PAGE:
Dr. Scott Gottlieb is by far the most conflicted person nominated to run the 111-year-old Food and Drug Administration. He's received payments from or invested in dozens of companies with business before the agency, earning millions of dollars in the process.
Yet he will undoubtedly be confirmed as the FDA's next commissioner after promising to recuse himself from matters involving those firms. He also promised to adhere to any recommendations from the Office of Government Ethics.
That's a joke. If the ethics office was doing its job, it wouldn't let him near the commissioner's chair for at least a year—the minimum time frame for letting a financial conflict of interest lapse—since any broad policy he approves during that time would affect some if not all those firms.
But let's set the ethical issues of the undrained swamp aside. I listened carefully to Gottlieb's testimony before the Senate Health, Education, Labor and Pensions Committee last week. Over the past decade, I've read many of the hundreds of articles that he wrote for the Wall Street Journal, the American Enterprise Institute (where he is a resident fellow), and in journals such as Health Affairs.
There can be no doubt that Gottlieb, based on his detailed knowledge about the intricacies of drug and device regulation from his two previous stints at the agency, is well-qualified to run the FDA.
But is he the right person for the job, especially given President Donald Trump's repeated promise to take steps to rein in drug prices? That's the most important issue facing healthcare providers, insurers and patients—not the speed of new drug approvals.
His most recent writings, especially on the issue of expediting generic drug approvals including biosimilars, demonstrate his thinking has evolved beyond a knee-jerk defense of the branded biopharmaceutical industry. On most key issues, however, Gottlieb's long-professed beliefs have been at odds with restricting the pricing, patent and marketing power of drug and device makers.
They are also at odds with some of his statements made during last week's hearing. So the question becomes: which Dr. Gottlieb will run the FDA?
Will it be the one who during his testimony said he would defer to the scientific judgment of the professional staff at the FDA? Or will it be the advocate who over the years repeatedly pushed to expand the boundaries of allowable medical evidence for companies seeking approvals for their new drugs and devices?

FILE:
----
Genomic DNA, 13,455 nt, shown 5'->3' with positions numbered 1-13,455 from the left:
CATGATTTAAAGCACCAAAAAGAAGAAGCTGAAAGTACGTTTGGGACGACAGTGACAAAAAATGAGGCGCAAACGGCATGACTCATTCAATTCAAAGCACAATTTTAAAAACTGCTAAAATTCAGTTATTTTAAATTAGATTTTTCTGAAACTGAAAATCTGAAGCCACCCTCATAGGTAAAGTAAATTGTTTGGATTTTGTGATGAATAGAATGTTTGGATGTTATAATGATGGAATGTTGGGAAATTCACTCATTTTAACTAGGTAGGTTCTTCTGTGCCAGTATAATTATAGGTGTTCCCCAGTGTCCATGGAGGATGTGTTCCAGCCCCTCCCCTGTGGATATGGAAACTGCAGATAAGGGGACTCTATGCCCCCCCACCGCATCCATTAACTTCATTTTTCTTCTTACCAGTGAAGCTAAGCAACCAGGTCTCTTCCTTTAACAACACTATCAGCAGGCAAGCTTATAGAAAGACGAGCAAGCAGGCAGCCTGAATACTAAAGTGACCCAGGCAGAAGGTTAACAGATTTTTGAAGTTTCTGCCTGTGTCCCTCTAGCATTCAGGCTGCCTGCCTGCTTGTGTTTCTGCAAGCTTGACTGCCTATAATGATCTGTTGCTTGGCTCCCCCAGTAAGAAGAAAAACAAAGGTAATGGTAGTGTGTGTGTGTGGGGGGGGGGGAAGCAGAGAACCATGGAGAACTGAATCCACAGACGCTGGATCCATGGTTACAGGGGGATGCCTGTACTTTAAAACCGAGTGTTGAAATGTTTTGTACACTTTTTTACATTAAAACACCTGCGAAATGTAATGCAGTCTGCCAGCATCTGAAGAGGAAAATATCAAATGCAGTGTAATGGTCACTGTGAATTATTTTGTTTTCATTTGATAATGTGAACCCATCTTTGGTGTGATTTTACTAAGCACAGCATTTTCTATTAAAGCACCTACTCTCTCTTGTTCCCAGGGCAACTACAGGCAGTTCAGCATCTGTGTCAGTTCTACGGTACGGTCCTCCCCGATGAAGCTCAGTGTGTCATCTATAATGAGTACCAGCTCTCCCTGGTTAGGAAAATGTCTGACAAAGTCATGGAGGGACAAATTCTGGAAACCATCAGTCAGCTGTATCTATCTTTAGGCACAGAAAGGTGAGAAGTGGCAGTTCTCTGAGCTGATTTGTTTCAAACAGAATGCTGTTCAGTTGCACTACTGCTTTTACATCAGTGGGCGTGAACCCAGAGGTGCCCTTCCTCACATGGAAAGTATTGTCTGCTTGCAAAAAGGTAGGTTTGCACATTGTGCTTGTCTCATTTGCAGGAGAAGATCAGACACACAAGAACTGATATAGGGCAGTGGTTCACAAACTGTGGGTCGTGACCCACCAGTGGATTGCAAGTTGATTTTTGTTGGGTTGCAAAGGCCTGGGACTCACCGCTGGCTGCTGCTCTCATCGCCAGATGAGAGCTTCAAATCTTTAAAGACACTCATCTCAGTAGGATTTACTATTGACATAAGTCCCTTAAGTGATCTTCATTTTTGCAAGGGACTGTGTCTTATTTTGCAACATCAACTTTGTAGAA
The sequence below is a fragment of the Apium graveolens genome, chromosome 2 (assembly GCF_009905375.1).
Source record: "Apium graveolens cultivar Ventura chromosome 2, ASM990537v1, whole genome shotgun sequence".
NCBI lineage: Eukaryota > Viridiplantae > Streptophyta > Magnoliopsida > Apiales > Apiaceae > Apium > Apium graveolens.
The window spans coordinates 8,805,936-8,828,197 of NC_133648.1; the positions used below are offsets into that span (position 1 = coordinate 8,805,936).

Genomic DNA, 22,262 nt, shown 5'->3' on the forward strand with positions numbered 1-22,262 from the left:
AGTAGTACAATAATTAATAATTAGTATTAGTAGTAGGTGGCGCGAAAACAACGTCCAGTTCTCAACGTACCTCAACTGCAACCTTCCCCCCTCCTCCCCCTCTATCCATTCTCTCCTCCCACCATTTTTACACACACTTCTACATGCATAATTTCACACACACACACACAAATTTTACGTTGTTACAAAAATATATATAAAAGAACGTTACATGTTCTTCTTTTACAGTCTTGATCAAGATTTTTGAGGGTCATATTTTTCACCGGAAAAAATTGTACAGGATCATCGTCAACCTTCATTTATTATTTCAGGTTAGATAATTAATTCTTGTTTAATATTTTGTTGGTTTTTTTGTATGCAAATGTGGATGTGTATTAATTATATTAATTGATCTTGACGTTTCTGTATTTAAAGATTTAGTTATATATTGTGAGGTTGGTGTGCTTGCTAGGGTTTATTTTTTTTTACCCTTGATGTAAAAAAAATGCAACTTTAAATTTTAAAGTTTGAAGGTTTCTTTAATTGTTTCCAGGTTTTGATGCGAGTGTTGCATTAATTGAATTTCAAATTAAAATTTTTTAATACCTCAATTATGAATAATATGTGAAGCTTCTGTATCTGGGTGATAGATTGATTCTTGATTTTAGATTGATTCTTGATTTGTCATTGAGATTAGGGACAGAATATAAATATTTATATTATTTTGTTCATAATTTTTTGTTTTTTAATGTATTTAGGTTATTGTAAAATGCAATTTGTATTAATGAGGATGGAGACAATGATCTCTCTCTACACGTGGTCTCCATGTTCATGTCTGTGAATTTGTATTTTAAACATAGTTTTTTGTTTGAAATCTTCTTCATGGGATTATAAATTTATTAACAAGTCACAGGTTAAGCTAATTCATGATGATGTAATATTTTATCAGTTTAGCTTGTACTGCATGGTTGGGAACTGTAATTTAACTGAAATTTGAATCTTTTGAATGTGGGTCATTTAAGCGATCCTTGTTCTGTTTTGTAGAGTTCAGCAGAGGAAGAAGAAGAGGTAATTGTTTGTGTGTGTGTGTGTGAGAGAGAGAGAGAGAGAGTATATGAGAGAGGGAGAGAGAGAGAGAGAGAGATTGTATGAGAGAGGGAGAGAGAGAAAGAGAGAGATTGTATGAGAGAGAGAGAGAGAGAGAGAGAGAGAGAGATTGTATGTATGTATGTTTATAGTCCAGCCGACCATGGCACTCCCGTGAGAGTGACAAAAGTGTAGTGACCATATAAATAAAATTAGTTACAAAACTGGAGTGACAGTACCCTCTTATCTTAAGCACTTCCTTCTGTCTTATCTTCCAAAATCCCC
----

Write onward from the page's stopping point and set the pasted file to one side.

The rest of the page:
Will it be the one who testified that the opioid epidemic is the nation's No. 1 public health crisis needing an immediate "all of the above" approach? Or will it be the advocate who opposed the FDA's aggressive use of risk-mitigation strategies, which could be used to clamp down on physician overprescribing of opioids, even as he called for the FDA—not the Drug Enforcement Administration—to monitor the dispensing of opioids?
There was a whiff of hypocrisy from many of the Democrats who repeatedly blasted Gottlieb for his conflicts of interest. The 21st Century Cures Act, which overwhelmingly passed the Senate and House, gives the FDA the right to consider "real world evidence" from observational studies, not the usual randomized clinical trials. Gottlieb will soon be able to help write the rules outlining acceptable "real world evidence," which he advocated for throughout his career.
He also opposes allowing drug imports, which has also been opposed by previous FDA commissioners, and he deflected questions about Medicare negotiating drug prices, saying it wasn't within the FDA's purview. That leaves little in his toolbox for fighting high drug prices except expediting generics and biosimilars.
Will Gottlieb focus on those much-needed reforms or on quicker approvals of new drugs based on flimsy evidence? "I don't want to do anything in my conduct to reduce people's confidence in the mission of the agency," he testified. His actions will tell.